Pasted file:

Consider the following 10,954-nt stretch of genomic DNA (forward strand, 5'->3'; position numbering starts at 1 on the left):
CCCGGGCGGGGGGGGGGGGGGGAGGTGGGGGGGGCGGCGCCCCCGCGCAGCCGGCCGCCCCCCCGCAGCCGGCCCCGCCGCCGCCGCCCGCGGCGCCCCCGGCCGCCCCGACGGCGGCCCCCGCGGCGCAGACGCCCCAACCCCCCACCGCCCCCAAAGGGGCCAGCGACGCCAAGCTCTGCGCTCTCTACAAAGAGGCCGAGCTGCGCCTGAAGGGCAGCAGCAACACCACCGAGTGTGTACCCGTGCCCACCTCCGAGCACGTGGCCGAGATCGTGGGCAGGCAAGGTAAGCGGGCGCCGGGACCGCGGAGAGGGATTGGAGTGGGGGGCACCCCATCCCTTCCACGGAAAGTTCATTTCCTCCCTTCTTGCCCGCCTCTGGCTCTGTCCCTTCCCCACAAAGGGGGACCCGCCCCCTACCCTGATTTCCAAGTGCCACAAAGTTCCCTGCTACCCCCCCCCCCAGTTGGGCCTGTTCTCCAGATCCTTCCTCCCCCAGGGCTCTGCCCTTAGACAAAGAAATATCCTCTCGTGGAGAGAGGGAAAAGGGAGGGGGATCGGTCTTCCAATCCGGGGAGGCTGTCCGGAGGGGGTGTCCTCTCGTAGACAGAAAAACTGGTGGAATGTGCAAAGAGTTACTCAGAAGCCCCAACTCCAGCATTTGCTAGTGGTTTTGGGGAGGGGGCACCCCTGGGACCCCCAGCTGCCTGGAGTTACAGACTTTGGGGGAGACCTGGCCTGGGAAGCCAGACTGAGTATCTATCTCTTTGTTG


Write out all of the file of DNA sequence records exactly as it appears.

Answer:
Consider the following 10,954-nt stretch of genomic DNA (forward strand, 5'->3'; position numbering starts at 1 on the left):
CCCGGGCGGGGGGGGGGGGGGGAGGTGGGGGGGGCGGCGCCCCCGCGCAGCCGGCCGCCCCCCCGCAGCCGGCCCCGCCGCCGCCGCCCGCGGCGCCCCCGGCCGCCCCGACGGCGGCCCCCGCGGCGCAGACGCCCCAACCCCCCACCGCCCCCAAAGGGGCCAGCGACGCCAAGCTCTGCGCTCTCTACAAAGAGGCCGAGCTGCGCCTGAAGGGCAGCAGCAACACCACCGAGTGTGTACCCGTGCCCACCTCCGAGCACGTGGCCGAGATCGTGGGCAGGCAAGGTAAGCGGGCGCCGGGACCGCGGAGAGGGATTGGAGTGGGGGGCACCCCATCCCTTCCACGGAAAGTTCATTTCCTCCCTTCTTGCCCGCCTCTGGCTCTGTCCCTTCCCCACAAAGGGGGACCCGCCCCCTACCCTGATTTCCAAGTGCCACAAAGTTCCCTGCTACCCCCCCCCCCAGTTGGGCCTGTTCTCCAGATCCTTCCTCCCCCAGGGCTCTGCCCTTAGACAAAGAAATATCCTCTCGTGGAGAGAGGGAAAAGGGAGGGGGATCGGTCTTCCAATCCGGGGAGGCTGTCCGGAGGGGGTGTCCTCTCGTAGACAGAAAAACTGGTGGAATGTGCAAAGAGTTACTCAGAAGCCCCAACTCCAGCATTTGCTAGTGGTTTTGGGGAGGGGGCACCCCTGGGACCCCCAGCTGCCTGGAGTTACAGACTTTGGGGGAGACCTGGCCTGGGAAGCCAGACTGAGTATCTATCTCTTTGTTG